Journal: Økonomisk fiskeriforskning: Ledelse, marked, økonomi, vol. 26, p. 17–40, 2016
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Open Access: green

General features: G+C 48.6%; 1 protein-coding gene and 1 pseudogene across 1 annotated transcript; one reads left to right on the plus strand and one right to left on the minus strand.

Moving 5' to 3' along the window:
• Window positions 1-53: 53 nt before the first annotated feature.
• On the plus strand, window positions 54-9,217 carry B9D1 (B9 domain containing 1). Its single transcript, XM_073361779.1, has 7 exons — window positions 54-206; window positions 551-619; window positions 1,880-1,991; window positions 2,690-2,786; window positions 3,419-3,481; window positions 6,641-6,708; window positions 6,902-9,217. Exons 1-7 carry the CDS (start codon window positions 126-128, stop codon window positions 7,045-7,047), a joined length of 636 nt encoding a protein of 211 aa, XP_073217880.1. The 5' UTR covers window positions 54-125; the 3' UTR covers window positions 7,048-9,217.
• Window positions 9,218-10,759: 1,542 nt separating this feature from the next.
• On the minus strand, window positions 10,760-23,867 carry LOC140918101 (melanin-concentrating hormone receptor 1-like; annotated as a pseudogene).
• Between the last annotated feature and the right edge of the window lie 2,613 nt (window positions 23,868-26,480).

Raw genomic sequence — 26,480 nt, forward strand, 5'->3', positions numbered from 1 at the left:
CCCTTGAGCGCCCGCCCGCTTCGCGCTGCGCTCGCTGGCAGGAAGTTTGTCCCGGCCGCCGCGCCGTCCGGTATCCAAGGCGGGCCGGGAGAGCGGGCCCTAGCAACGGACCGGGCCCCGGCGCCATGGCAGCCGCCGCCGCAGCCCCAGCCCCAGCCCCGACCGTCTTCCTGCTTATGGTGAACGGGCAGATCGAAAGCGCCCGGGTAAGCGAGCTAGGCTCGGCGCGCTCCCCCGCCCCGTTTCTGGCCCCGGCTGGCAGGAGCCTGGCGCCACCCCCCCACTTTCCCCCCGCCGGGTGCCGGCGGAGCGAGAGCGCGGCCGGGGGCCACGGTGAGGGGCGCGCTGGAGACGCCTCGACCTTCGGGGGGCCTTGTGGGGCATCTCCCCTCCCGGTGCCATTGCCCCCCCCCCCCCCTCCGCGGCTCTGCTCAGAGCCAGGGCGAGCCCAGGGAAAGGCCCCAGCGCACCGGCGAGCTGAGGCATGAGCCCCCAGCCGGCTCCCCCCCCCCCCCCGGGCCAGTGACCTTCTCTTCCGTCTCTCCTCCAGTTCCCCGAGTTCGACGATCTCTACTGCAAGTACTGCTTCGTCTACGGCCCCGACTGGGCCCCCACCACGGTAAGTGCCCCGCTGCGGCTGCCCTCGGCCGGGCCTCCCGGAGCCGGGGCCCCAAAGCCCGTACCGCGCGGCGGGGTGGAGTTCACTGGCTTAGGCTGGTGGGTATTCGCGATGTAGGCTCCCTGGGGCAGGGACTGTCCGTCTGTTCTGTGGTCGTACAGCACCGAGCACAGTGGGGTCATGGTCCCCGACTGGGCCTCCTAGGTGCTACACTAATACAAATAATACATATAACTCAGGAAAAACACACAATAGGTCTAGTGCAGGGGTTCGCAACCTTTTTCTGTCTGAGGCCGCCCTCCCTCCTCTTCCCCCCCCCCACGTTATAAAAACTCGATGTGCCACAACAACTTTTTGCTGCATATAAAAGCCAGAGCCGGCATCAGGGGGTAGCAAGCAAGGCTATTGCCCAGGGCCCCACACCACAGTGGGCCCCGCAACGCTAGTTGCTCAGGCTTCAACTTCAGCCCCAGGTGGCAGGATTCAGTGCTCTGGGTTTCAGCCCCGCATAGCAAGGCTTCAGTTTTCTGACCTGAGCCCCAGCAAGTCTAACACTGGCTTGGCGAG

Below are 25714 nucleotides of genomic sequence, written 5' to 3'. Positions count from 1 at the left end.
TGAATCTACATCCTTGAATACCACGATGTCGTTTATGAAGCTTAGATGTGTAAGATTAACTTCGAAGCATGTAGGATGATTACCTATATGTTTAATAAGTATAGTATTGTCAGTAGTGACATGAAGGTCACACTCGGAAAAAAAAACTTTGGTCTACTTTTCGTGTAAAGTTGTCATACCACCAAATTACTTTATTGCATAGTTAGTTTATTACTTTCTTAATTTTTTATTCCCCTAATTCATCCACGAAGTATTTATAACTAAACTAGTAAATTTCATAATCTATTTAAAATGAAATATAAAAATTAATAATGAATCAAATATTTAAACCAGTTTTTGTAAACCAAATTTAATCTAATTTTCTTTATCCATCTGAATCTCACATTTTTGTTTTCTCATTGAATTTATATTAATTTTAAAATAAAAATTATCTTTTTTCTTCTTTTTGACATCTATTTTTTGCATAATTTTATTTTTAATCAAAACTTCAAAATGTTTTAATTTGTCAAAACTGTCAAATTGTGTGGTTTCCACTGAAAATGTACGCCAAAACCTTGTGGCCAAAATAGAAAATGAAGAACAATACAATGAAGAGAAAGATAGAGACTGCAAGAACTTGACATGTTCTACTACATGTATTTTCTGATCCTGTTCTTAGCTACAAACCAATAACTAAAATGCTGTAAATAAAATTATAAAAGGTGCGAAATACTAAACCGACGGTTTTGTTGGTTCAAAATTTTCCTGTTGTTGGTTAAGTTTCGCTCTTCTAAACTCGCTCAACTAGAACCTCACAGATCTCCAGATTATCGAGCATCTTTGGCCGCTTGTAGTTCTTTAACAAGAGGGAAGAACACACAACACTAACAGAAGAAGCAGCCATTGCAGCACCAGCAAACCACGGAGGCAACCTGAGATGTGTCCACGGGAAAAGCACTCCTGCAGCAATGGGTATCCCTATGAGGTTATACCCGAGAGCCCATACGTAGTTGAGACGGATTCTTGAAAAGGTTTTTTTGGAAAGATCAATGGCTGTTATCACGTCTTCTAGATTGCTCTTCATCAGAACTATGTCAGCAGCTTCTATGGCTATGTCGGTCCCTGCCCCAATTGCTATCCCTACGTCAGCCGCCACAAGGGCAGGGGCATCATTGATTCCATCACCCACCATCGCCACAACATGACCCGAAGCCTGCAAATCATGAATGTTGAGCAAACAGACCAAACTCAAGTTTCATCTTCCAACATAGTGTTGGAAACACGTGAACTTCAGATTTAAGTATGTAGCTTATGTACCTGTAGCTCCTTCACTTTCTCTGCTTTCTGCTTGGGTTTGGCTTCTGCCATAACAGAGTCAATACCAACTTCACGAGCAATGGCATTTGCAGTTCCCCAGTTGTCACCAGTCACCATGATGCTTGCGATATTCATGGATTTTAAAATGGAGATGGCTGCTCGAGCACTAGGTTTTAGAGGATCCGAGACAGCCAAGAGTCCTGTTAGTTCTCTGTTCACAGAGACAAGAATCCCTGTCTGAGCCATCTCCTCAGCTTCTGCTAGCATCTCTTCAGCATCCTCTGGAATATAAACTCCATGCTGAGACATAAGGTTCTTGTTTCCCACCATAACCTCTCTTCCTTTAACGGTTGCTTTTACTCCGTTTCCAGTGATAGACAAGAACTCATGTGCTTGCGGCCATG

This paper examine whether supply chain management (SCM) literature prescriptions yield better performance as advocated. Companies try to benefit from theoretical knowledge to improve their performance and thus enhance their possibilities to survive and prosper. To follow theoretical knowledge is not easy, since it is general in nature and supposed to be valid in multiple (all) cases. To be useful, however, it has to be adjusted to the actual, context-specific situation. This paper focuses on SCM prescriptions in existing literature, and examines them empirically in two supply chains in the Norwegian seafood industry, where uncertainty is highly present. The two chains differ substantially regarding the transformation and flow of goods and information. One chain deviates substantially from literature prescriptions. Opposite to expectations, performance for this supply chain is better than for the other chain which to a much larger extent follow literature prescriptions. The findings are discussed, and implications for theory and management highlighted.